Yes. In an effort to ensure a safe environment for all, and to adhere to the COVID-19 Vaccine Mandate, Community Medical Centers has instituted a Vendor COVID-19 Policy.

Vendors are required to comply with health and safety procedures and agree to ensure that all persons performing work on its behalf on Community premises are fully vaccinated against COVID-19, or will provide proof of a negative COVID-19 test taken within the 72 hours preceding each entry to hospital premises.

An antigen or PCR test from a Community testing site or other approved testing site will be accepted. Testing sites can be found here.

Vendors are required to adhere to PPE requirements at all times regardless of vaccination status. Failure to comply with the policy will result in suspended access from Community campuses.
 

How does the COVID-19 surge affect patients?


As we must continue to meet the needs of our community, we must also make adjustments in our operations to account for the unusually high volume of patients. For example, two or more patients may be cared for and recover in a shared overflow area. Please be assured your safety and privacy is a top priority and will be maintained throughout your stay as we care for you. Your care team will communicate what you can expect when you are admitted. 
 

What is the coronavirus and the Delta variant, and how is it spread?

Novel coronavirus (COVID-19), commonly referred to as “coronavirus,” is a respiratory illness caused by a virus first identified in Wuhan, China. The virus is thought to spread from person-to-person via respiratory droplets produced when an infected person coughs or sneezes, much like a cold or flu.
 
In mid-2021, a variant of the virus called the Delta variant began to spread, becoming the dominant strain in the United States. The Delta variant is highly contagious — more than 2x as contagious as previous variants, according to the Centers for Disease Control and Prevention.

 

Is anyone at higher risk of getting a serious case of coronavirus? How about the Delta variant?

Older people and people with severe chronic conditions like heart disease, diabetes and lung disease, should take special precautions like limiting exposure to crowds.
 
Early studies suggest those who are unvaccinated may be at risk for more severe illness due to the Delta variant than with previous strains. Fully vaccinated people have also been infected with “breakthrough” cases via the Delta variant, though they appear to be infectious for a shorter period than unvaccinated people.
 

How do I avoid getting sick?

  • Wear a mask, even if you’ve been vaccinated.
  • Wash your hands often with soap and water for at least 20 seconds.
  • Avoid close contact with those who are sick.
  • Avoid touching your eyes, nose and mouth.
  • Clean and disinfect frequently touched surfaces like door knobs, cell phones and keyboards.
  • Stay home when you are sick except to get medical care.
 

What symptoms will I have if I’m infected?

Most seem to experience a mild to severe respiratory illness, not unlike a cold. Common signs and symptoms of coronavirus include fever and symptoms of a lower respiratory illness like coughing or shortness of breath. It is possible for it to turn into pneumonia.

 

What do I do if I have those symptoms?

If your symptoms are not severe, stay home rather than go to the doctor’s office and risk spreading the virus to other people. If you are showing any of the symptoms, do not go to work and don’t travel. Instead, call ahead to your doctor’s office before you make an appointment to report:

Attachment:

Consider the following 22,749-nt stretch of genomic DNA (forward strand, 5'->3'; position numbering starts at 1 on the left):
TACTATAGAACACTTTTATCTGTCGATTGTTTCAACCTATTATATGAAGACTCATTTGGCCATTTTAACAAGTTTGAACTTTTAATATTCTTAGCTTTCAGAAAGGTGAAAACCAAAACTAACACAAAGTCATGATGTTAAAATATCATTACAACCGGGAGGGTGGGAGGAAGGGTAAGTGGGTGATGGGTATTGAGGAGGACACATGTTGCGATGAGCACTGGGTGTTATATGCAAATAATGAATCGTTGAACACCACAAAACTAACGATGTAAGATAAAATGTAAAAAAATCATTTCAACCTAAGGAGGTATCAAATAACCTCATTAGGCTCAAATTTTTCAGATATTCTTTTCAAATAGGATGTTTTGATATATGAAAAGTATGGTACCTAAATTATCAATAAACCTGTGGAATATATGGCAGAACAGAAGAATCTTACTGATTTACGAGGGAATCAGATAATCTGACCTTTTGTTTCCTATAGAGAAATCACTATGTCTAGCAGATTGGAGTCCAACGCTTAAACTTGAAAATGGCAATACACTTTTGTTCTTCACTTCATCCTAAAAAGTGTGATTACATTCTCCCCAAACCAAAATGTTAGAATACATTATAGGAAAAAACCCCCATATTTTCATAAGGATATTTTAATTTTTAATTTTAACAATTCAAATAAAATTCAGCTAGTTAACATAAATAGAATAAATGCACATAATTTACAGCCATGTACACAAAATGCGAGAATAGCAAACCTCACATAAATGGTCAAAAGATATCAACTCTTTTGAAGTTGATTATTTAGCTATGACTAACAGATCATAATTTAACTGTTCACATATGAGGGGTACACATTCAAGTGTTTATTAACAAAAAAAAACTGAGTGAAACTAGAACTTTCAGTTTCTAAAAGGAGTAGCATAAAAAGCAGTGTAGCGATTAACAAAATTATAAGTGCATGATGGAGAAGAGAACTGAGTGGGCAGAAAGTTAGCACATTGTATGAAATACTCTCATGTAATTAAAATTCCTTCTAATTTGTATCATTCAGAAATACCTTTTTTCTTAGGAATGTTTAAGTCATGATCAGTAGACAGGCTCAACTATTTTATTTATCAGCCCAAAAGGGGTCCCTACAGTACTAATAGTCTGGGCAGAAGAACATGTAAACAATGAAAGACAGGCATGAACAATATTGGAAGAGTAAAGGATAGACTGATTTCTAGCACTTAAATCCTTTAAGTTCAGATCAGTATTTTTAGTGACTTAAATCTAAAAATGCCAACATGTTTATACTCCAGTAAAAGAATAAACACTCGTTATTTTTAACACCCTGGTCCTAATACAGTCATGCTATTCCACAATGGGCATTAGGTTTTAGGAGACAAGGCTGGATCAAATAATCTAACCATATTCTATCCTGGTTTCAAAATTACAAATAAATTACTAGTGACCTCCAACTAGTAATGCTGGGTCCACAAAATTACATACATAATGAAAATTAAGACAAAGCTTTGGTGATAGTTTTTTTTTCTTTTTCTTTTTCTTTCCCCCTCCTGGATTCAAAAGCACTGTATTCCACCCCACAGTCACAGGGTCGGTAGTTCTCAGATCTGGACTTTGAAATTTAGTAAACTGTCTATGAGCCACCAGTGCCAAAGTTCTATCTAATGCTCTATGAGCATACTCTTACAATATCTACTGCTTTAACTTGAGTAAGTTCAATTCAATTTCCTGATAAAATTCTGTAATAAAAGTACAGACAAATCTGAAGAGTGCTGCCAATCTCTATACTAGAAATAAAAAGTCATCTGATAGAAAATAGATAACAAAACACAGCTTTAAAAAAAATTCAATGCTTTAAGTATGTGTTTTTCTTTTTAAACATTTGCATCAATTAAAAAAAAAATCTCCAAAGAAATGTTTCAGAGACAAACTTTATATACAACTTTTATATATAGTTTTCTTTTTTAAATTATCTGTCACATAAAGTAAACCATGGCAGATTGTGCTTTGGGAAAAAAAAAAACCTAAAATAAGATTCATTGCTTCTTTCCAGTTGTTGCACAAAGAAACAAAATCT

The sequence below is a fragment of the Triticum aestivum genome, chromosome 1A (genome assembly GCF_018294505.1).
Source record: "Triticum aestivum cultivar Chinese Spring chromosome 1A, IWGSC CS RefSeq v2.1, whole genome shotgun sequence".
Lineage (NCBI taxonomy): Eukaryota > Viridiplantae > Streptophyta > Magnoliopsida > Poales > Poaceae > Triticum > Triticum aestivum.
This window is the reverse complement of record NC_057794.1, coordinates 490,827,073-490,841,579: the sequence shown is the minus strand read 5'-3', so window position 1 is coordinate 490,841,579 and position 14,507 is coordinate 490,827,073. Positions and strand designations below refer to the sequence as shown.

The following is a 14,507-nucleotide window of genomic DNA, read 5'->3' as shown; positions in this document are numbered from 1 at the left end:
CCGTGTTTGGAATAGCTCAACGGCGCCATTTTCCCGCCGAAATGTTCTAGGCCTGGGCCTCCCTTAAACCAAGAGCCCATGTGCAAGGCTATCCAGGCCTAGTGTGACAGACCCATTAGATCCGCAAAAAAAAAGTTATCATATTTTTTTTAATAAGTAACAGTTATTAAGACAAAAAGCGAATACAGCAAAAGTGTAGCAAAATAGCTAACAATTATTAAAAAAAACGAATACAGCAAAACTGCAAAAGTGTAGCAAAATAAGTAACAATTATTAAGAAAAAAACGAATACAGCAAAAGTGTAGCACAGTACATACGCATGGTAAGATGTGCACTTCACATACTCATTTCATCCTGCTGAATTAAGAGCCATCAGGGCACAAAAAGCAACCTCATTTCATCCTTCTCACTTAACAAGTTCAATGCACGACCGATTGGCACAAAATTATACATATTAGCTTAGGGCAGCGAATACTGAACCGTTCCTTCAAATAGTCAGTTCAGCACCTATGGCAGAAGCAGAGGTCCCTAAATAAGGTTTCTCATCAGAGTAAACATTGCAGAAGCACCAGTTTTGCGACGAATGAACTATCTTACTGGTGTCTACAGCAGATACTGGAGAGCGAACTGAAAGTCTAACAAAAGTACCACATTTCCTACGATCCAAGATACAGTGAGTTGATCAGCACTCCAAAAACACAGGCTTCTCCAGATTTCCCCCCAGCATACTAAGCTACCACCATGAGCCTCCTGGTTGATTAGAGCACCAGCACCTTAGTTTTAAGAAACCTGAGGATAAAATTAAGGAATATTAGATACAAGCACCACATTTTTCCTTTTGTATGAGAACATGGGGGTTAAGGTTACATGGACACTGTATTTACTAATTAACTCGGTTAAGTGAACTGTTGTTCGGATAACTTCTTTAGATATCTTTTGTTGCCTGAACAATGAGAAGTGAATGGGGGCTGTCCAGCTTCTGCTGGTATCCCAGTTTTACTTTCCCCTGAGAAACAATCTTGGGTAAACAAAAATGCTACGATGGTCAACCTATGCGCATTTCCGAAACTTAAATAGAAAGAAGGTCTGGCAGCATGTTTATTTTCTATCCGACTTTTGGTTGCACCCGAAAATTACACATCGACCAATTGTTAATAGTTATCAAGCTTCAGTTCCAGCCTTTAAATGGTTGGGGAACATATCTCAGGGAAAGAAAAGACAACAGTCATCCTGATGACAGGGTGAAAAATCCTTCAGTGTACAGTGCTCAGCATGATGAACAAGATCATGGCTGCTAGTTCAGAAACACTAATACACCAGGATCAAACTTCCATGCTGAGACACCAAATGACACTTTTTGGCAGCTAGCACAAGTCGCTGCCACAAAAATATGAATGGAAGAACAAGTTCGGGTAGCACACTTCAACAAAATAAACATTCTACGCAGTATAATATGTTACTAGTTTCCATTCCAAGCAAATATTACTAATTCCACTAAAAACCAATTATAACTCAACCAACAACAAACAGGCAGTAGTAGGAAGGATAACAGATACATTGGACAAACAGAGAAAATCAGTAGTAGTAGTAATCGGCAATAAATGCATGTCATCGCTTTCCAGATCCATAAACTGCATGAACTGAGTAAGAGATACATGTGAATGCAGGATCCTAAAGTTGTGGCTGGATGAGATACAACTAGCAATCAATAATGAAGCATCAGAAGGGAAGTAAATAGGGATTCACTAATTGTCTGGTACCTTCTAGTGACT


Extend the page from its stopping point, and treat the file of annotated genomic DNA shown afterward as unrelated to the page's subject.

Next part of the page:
• Your symptoms
  • Recent travels
  • Possible exposures 

If you develop symptoms while at work, tell your manager and any HR representative immediately, then leave work if you are able and can travel safely without infecting others. Call your doctor as soon as possible.
 

Should I wear a mask and can I get masks and supplies from your hospitals?

Masks can help stop the spread of infection if a sick person wears it by containing respiratory droplets produced when an infected person coughs or sneezes. Effective Aug. 6, 2021, we are requiring all patients and visitors be masked in all Community Medical Centers facilities. Patients with COVID-19 (coronavirus) symptoms will be provided a surgical mask; visitors with cold, flu or COVID-19 symptoms will not be allowed to visit family or friends in the hospital. Patients and visitors who are asymptomatic (producing or showing no symptoms) will be provided a surgical mask or N95 respirator. This may change as the situation develops.

 

Are your hospitals ready to handle this?

We are prepared with procedures in place to treat patients with coronavirus symptoms and to help protect our other patients and staff from the spread of the virus. We are also closely monitoring our supplies and coordinating with local, state and national public health agencies and healthcare providers to help ensure we’re doing everything possible to meet the needs of our patients and our community.
 

How can I donate?

If you or someone you know would like to donate items to help, please email CMCDonations@communitymedical.org or call the donation number at (559) 459-4040. If you’d like to make a monetary gift, call (559) 724-4343 or visit www.communitymedical.org/give

 

What is social distancing?

According to the California Department of Public Health, social distancing is recommended to slow down the spread of contagious diseases like coronavirus (COVID-19). Social distancing means creating physical space between people. Avoiding things like mass gatherings and large groups of people can help limit the spread of the coronavirus. Social distancing can also mean closing buildings and canceling events. Doing these things has proven effective in prior pandemics at delaying rates of transmission and reducing illness and death.

The Centers for Disease Control (CDC) recommends maintaining about 6 feet from others during this time. Not shaking hands and practicing proper hand hygiene are also really important steps to help stop the spread of the virus. Learn more ways to protect yourself and others against the spread of coronavirus (COVID-19).
 

Questions about pregnancy and coronavirus?

Visit the CDC's information page about pregnancy and coronavirus.